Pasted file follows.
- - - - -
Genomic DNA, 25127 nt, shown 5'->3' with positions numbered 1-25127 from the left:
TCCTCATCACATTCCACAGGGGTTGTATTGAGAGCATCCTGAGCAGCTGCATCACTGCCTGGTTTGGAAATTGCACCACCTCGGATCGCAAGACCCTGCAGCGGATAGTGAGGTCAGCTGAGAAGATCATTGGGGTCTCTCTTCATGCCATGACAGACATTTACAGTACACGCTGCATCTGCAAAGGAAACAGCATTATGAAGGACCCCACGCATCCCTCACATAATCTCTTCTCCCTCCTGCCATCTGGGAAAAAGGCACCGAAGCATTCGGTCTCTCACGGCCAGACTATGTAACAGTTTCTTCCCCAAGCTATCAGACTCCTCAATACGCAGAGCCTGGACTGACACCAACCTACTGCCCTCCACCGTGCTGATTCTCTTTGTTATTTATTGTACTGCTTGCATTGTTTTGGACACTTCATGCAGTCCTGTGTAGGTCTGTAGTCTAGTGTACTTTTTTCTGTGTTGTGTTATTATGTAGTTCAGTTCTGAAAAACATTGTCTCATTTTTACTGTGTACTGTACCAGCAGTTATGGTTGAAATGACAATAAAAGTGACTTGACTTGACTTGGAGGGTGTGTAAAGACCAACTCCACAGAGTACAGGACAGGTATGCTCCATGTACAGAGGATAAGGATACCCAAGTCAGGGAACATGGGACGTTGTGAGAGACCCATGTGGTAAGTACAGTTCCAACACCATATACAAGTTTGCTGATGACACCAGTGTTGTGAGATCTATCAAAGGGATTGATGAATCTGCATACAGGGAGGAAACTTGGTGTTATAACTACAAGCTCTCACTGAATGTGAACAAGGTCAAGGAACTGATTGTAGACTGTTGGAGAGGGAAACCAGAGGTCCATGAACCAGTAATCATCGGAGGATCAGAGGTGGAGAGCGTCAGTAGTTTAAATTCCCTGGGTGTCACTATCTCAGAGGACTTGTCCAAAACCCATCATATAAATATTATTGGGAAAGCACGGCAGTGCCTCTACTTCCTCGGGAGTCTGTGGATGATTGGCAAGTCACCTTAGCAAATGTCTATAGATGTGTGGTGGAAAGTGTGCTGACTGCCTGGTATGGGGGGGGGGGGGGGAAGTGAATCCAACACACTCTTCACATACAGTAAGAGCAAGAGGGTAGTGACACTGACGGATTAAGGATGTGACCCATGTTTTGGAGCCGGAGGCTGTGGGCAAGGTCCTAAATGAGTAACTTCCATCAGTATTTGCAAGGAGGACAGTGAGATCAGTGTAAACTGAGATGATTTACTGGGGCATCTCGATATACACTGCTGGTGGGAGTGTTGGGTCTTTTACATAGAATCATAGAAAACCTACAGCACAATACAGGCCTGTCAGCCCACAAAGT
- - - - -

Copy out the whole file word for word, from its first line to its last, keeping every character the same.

Genomic DNA, 25127 nt, shown 5'->3' with positions numbered 1-25127 from the left:
TCCTCATCACATTCCACAGGGGTTGTATTGAGAGCATCCTGAGCAGCTGCATCACTGCCTGGTTTGGAAATTGCACCACCTCGGATCGCAAGACCCTGCAGCGGATAGTGAGGTCAGCTGAGAAGATCATTGGGGTCTCTCTTCATGCCATGACAGACATTTACAGTACACGCTGCATCTGCAAAGGAAACAGCATTATGAAGGACCCCACGCATCCCTCACATAATCTCTTCTCCCTCCTGCCATCTGGGAAAAAGGCACCGAAGCATTCGGTCTCTCACGGCCAGACTATGTAACAGTTTCTTCCCCAAGCTATCAGACTCCTCAATACGCAGAGCCTGGACTGACACCAACCTACTGCCCTCCACCGTGCTGATTCTCTTTGTTATTTATTGTACTGCTTGCATTGTTTTGGACACTTCATGCAGTCCTGTGTAGGTCTGTAGTCTAGTGTACTTTTTTCTGTGTTGTGTTATTATGTAGTTCAGTTCTGAAAAACATTGTCTCATTTTTACTGTGTACTGTACCAGCAGTTATGGTTGAAATGACAATAAAAGTGACTTGACTTGACTTGGAGGGTGTGTAAAGACCAACTCCACAGAGTACAGGACAGGTATGCTCCATGTACAGAGGATAAGGATACCCAAGTCAGGGAACATGGGACGTTGTGAGAGACCCATGTGGTAAGTACAGTTCCAACACCATATACAAGTTTGCTGATGACACCAGTGTTGTGAGATCTATCAAAGGGATTGATGAATCTGCATACAGGGAGGAAACTTGGTGTTATAACTACAAGCTCTCACTGAATGTGAACAAGGTCAAGGAACTGATTGTAGACTGTTGGAGAGGGAAACCAGAGGTCCATGAACCAGTAATCATCGGAGGATCAGAGGTGGAGAGCGTCAGTAGTTTAAATTCCCTGGGTGTCACTATCTCAGAGGACTTGTCCAAAACCCATCATATAAATATTATTGGGAAAGCACGGCAGTGCCTCTACTTCCTCGGGAGTCTGTGGATGATTGGCAAGTCACCTTAGCAAATGTCTATAGATGTGTGGTGGAAAGTGTGCTGACTGCCTGGTATGGGGGGGGGGGGGGGAAGTGAATCCAACACACTCTTCACATACAGTAAGAGCAAGAGGGTAGTGACACTGACGGATTAAGGATGTGACCCATGTTTTGGAGCCGGAGGCTGTGGGCAAGGTCCTAAATGAGTAACTTCCATCAGTATTTGCAAGGAGGACAGTGAGATCAGTGTAAACTGAGATGATTTACTGGGGCATCTCGATATACACTGCTGGTGGGAGTGTTGGGTCTTTTACATAGAATCATAGAAAACCTACAGCACAATACAGGCCTGTCAGCCCACAAAGT